In recent years, single-appointment endodontics has gained increased acceptance [3-6]. Recent studies have shown little or no difference in the quality of treatment or success rates between single- and multiple-visit root canal treatment [5-9].

However, Nair et al., found that 14 of 16 (88%) mandibular molars that were treated in a single-visit endodontic treatment harbouredintracanal microorganisms immediately after completion of the treatment [8]. Other studies have also recommended that endodontic treatment of non-vital teeth with infected root canals should be completed in one session, without any intracanal microbicidal dressing [9]. Intraradicular microbes surviving root canal treatment are argued to be entombed by obturation of the root canal and die off as a result of inadequate nutrients [10]. ‘These microbes may no longer interfere with the periapical healing process [3]. According to Sjögrenet al., the periapical healing of some teeth occurs even when microbes are present in the canals at the time of obturation [11]. Although this may imply that the organism may survive post-treatment, it is possible that the microbes may be present in quantities and virulence that may be subcritical to sustaining the inflammation of the periapex, or that they remain in a location where they cannot communicate with the periapical tissues [10,3, 11].


Conclusion

The single-visit root canal treatment is safe in terms of endodontic flare-ups as far as results of this study are concerned. It is safer in both vital and non-vital teeth, and even teeth with periapical pathosis. A thorough understanding of the basic endodontic principles is important in considering each case on an individual basis before making a decision as to whether or not it can be completed in one visit.

The effectiveness of single-visit and multiple-visit root canal treatment is not substantially different. Therefore, the use of an inter appointment intracanal medication might be unnecessary when the operator, during a single visit, carefully debrides the canals, uses an adequate antimicrobial irrigant, and accomplishes an effective obturation of the root canal system. The incidence of post operative discomfort/pain is also similar, although patients undergoing single visit RCT might experience a higher frequency of swelling and are more likely to take analgesics. Long term success using radiographic assessment is also similar to both the groups.


References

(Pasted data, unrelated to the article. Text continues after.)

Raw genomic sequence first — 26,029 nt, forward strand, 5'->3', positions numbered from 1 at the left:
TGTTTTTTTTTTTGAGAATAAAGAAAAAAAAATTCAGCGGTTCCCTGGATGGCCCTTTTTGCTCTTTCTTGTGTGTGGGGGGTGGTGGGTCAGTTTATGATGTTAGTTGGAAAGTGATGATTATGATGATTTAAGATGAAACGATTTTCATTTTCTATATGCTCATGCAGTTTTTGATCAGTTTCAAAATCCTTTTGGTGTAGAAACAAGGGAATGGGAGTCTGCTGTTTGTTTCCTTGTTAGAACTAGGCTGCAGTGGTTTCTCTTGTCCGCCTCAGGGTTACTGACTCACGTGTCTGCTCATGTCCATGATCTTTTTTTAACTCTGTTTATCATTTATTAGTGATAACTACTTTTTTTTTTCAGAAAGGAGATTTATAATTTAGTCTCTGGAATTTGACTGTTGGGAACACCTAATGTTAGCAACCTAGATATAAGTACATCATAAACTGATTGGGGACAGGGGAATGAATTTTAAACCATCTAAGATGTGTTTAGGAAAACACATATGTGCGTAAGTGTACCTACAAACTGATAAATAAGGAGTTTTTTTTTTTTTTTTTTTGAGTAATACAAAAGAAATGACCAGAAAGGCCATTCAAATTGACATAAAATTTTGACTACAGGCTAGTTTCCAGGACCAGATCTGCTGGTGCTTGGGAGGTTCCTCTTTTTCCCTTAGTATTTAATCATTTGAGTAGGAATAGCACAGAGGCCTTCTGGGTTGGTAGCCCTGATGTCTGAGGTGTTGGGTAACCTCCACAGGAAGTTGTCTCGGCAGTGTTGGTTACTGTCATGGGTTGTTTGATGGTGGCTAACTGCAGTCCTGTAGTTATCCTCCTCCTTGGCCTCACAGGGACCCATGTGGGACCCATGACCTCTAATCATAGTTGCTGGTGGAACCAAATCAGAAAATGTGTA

1. Kakehashi S, Stanley H, Fitzgerald R (1965) The effect of surgical exposures of dental pulps in germ free and conventional laboratory rats. Oral Surg Oral Med Oral Pathol Oral Radiol Endod. 20: 340–9.
  2. Moller AJ, Fabricius L, Dahlén G, Ohman AE, Heyden G (1981) Influence on periapical tissues of indigenous oral bacteria and necrotic pulp tissue in monkeys. Scand J Dent Res. 89(6): 475–84.
  3. Weiger R, Rosendahl R, Löst C (2000) Influence of calcium hydroxide intracanal dressings on the prognosis of teeth with endodontically induced periapical lesions. Int Endod J. 33(3): 219–26.
  4. Cohen S, Burns RC (2002) Pathways of thepulp. 8th (Edn), St Louis, Mosby : US.
  5. Sathorn C, Parashos P, Messer HH (2005) Effectiveness of single- versus multiple-visit endodontic treatment of teeth with apical periodontitis: a systematic review and meta-analysis. Int Endod J. 38(6): 347–55.
  6. Peters LB, Wesselink PR (2002) Periapical healing of endodontically treated teeth in one and two visits obturated in the presence or absence of detectable microorganisms. Int Endod J. 35(8): 660–7.
  7. Field JW, Gutmann JL, Solomon ES, Raakusin H (2004) A clinical radiographic retrospective assessment of the success rate of single-visit root canal treatment. Int Endod J. 37(1): 70– 82.
  8. Nair PNR, Henry S, Cano V, Vera J (2005) Microbial status of apical root canal system of human mandibular first molars with primary apical periodontitis after ‘one-visit’ endodontic treatment. Oral Surg Oral Med Oral Pathol Oral Endod. 99(2): 231–52.
  9. Pekrun RB (1986) The incidence of failure following single-visit endodontic therapy. J Endod. 12(2): 68–72.
  10. Peters LB, Wesselink PR, Moorer WR (1995) The fate and the role of bacteria left in root dentinal tubules. Int Endod J. 28(2): 95–9.
  11. SjögrenU, FigdorD, PersonS, SundqvistG (1997) Influence of infection at the time of the root filling on the outcome of endodontic treatment of teeth with apical periodontitis. Int Endod J. 30(5): 297–306.